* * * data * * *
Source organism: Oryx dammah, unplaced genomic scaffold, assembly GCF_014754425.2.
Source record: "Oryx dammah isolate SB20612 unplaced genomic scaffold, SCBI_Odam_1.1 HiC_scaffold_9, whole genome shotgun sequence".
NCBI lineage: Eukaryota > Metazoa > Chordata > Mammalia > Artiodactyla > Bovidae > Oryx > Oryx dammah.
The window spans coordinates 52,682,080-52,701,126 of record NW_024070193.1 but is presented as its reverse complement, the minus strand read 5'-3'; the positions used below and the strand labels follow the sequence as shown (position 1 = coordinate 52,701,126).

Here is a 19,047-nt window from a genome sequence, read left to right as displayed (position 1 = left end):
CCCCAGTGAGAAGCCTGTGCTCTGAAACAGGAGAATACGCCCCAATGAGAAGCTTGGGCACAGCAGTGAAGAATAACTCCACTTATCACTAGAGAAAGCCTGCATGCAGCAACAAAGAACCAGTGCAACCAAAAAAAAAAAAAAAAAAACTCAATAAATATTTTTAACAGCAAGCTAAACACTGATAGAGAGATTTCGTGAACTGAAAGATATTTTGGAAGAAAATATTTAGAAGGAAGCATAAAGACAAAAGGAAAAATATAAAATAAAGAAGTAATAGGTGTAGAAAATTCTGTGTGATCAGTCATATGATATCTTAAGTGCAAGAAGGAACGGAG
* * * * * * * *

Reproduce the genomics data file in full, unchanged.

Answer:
Source organism: Oryx dammah, unplaced genomic scaffold, assembly GCF_014754425.2.
Source record: "Oryx dammah isolate SB20612 unplaced genomic scaffold, SCBI_Odam_1.1 HiC_scaffold_9, whole genome shotgun sequence".
NCBI lineage: Eukaryota > Metazoa > Chordata > Mammalia > Artiodactyla > Bovidae > Oryx > Oryx dammah.
The window spans coordinates 52,682,080-52,701,126 of record NW_024070193.1 but is presented as its reverse complement, the minus strand read 5'-3'; the positions used below and the strand labels follow the sequence as shown (position 1 = coordinate 52,701,126).

Here is a 19,047-nt window from a genome sequence, read left to right as displayed (position 1 = left end):
CCCCAGTGAGAAGCCTGTGCTCTGAAACAGGAGAATACGCCCCAATGAGAAGCTTGGGCACAGCAGTGAAGAATAACTCCACTTATCACTAGAGAAAGCCTGCATGCAGCAACAAAGAACCAGTGCAACCAAAAAAAAAAAAAAAAAAACTCAATAAATATTTTTAACAGCAAGCTAAACACTGATAGAGAGATTTCGTGAACTGAAAGATATTTTGGAAGAAAATATTTAGAAGGAAGCATAAAGACAAAAGGAAAAATATAAAATAAAGAAGTAATAGGTGTAGAAAATTCTGTGTGATCAGTCATATGATATCTTAAGTGCAAGAAGGAACGGAG